Credit: Center on Juvenile and Criminal Justice
Entrance to a shared site of the state-run O.H. Close and N.A. Chaderjian state youth facilities.

California’s juvenile justice system is at a crossroads. Its state-run youth prisons are shutting down in less than two years, and counties are now barred from sending any of their young people to those prisons, the result of Senate Bill 823, state legislation signed into law last year by Gov. Gavin Newsom.

Hundreds of young people are incarcerated each year in both state and county facilities by juvenile court order. In recent years, the state has incarcerated about 700 young people on average per year.

1. What is Senate Bill 823?

Senate Bill 823 requires the state’s youth prisons to shut down by June 30, 2023, and stopped allowing counties to send youth to the state Department of Juvenile Justice as of July 1, 2021.

Now, the state’s 58 counties must each designate a local facility for the incarceration of young people who, prior to this year, would have been sent to a state youth prison.

2. Who is incarcerated at California youth prisons?

The youth prisons house young people between 13 and 25 years old who are adjudicated in the state’s juvenile court system. The average age of youth in state correctional facilities is 19. A disproportionate majority, 88% in 2020, are Black and Latino, and the largest number is typically sent from L.A. County.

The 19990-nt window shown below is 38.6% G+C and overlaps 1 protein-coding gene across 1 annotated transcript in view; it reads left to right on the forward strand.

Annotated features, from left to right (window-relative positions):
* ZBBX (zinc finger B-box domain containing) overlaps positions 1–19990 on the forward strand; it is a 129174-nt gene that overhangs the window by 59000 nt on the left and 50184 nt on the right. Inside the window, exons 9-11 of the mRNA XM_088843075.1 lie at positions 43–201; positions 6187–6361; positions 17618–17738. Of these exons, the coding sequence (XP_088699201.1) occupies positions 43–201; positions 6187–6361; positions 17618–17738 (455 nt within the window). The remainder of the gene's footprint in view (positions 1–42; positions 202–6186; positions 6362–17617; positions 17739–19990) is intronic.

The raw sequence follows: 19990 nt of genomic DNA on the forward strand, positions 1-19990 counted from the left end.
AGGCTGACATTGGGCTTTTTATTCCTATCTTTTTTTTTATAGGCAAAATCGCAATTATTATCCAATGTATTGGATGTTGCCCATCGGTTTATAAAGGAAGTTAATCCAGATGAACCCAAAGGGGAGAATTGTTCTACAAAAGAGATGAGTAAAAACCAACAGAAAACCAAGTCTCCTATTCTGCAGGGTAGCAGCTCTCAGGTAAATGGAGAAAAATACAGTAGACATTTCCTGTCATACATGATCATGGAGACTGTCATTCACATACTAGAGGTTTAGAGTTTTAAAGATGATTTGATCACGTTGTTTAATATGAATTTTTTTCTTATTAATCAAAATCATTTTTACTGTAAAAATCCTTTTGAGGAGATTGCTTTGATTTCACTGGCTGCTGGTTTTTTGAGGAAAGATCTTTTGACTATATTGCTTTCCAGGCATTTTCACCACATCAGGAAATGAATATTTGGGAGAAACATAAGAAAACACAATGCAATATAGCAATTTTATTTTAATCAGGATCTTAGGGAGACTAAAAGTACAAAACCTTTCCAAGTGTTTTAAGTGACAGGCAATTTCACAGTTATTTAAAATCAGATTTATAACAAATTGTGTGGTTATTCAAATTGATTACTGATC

Until SB 823, the system operated like this: Young people charged with lower-level crimes remained in county facilities. Those found guilty of serious or violent offenses were typically transferred to a state facility. A serious or violent offense could include burglary, assault, homicide and other crimes.

Starting last July 1, all youth charged in the juvenile justice system will remain in county facilities.  The state prison will continue to house youths completing their sentences, and those facilities will close by 2023.

3. How many young people are incarcerated in California?

State youth prisons house dramatically fewer youth largely due to steep declines in arrests and changes in state law that have limited how many youth could be confined in state institutions.  At its peak in 1996, the state incarcerated about 10,000 young people across 11 facilities. By last June 30, a total of 677 young people were incarcerated across four facilities. From 1996 to 2017, there was a 77% drop in juvenile felony arrests including steep drops in violent offense arrests, according to a 2019 report by the Center on California Juvenile and Criminal Justice, a nonprofit.

As a result, the state’s youth prison system consists of 1,000 staffers and four aging facilities to serve a youth population of 677. That translates to a per youth cost of over $300,000 per year. “In total, California spends $200 million each year to preserve an antiquated system that is operating at less than 40 percent of its capacity,” concludes the report, “Unmet Promises: Continued Violence & Neglect in California’s Division of Juvenile Justice.”